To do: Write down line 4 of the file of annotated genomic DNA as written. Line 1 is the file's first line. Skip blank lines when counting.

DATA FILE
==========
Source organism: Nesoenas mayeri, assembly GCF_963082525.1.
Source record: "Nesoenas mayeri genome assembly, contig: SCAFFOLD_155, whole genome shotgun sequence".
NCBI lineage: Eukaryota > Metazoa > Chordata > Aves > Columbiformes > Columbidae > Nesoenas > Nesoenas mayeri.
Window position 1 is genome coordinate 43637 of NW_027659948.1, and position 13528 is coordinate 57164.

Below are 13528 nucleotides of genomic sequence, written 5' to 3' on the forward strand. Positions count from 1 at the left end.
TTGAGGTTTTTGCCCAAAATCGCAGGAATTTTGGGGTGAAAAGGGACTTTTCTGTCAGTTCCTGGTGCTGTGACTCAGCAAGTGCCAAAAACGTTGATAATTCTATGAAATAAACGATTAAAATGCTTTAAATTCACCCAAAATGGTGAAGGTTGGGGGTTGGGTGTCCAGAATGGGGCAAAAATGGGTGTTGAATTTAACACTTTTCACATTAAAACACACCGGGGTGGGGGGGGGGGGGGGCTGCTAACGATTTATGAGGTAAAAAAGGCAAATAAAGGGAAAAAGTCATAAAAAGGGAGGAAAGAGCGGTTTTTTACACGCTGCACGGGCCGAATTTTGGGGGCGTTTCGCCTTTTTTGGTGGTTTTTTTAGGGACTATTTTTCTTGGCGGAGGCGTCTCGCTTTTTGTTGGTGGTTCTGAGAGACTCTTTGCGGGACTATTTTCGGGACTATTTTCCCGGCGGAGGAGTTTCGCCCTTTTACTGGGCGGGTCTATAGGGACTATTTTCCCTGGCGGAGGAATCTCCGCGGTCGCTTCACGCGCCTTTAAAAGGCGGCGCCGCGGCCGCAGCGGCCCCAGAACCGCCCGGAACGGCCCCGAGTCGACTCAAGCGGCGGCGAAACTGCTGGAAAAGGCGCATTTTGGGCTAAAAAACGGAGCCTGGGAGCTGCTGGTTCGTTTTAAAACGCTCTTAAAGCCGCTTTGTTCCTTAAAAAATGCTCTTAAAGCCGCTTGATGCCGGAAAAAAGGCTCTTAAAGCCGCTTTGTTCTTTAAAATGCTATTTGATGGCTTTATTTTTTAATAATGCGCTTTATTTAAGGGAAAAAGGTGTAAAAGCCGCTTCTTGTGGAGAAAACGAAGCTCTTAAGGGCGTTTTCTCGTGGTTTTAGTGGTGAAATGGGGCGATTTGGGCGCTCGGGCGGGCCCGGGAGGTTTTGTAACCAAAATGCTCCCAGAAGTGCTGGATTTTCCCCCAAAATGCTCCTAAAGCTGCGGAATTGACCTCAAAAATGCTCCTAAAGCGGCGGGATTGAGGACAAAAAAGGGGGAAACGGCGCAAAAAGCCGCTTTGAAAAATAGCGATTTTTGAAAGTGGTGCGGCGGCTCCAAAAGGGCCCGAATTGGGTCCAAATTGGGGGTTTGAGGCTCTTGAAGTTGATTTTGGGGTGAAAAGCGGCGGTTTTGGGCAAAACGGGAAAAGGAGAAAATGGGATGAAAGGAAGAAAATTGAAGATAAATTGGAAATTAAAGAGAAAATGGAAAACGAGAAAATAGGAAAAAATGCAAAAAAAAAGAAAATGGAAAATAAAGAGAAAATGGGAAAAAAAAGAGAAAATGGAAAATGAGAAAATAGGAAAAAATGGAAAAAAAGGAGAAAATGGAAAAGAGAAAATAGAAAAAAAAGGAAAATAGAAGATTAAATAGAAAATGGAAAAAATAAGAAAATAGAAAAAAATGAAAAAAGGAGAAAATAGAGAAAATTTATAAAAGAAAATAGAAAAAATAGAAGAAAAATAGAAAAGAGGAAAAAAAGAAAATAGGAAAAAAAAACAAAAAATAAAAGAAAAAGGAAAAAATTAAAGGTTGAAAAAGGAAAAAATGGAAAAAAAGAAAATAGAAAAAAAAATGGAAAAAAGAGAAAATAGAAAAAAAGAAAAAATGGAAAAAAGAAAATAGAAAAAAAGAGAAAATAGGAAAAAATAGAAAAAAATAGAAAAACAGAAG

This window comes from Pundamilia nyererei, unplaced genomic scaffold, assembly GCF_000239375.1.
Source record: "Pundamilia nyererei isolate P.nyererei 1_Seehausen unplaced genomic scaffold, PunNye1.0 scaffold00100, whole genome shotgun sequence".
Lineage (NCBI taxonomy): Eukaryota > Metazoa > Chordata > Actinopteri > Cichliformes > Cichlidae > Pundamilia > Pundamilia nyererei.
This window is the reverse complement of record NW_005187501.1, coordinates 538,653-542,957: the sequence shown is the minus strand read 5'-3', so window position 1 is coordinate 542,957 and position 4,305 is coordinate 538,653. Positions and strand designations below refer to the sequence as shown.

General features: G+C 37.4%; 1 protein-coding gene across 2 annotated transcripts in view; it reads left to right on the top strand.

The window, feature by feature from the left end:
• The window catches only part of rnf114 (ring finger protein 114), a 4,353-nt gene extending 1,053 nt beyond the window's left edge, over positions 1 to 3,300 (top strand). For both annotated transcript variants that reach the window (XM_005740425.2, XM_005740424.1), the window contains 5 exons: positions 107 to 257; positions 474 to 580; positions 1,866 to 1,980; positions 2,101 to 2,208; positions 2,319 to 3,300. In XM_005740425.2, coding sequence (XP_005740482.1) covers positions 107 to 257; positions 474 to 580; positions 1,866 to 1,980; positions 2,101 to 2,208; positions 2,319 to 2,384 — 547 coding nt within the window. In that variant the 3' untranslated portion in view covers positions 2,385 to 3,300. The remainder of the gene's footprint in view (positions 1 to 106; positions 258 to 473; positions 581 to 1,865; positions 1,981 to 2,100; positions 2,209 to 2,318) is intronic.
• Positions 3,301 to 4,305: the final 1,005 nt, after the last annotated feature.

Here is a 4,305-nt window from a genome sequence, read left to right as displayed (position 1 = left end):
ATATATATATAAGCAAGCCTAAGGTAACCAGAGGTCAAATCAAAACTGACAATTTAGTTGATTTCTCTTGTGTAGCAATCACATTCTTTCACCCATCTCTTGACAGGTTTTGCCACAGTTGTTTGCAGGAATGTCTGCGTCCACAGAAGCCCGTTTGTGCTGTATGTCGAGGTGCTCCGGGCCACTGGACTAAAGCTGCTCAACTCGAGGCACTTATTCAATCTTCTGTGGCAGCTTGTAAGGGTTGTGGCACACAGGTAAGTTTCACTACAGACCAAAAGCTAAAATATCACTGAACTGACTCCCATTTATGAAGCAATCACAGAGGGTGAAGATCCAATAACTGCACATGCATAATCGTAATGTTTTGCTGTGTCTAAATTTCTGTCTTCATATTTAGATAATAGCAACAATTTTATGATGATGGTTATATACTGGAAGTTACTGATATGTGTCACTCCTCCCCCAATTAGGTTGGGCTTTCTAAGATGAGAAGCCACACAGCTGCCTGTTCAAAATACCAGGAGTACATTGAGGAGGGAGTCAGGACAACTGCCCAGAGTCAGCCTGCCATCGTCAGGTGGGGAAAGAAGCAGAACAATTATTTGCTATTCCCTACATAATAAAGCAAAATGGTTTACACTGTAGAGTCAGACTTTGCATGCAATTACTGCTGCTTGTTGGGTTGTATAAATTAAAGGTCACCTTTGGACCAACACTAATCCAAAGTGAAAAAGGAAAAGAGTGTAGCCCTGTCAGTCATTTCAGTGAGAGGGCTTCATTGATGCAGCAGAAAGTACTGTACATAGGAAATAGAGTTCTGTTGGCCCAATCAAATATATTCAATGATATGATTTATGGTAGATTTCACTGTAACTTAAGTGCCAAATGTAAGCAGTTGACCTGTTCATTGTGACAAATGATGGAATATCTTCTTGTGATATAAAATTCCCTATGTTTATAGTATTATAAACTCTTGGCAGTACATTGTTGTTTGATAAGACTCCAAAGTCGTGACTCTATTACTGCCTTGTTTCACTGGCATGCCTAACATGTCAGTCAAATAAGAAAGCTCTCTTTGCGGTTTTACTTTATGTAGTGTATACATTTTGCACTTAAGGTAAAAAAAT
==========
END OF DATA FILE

Window position 1 is genome coordinate 43637 of NW_027659948.1, and position 13528 is coordinate 57164.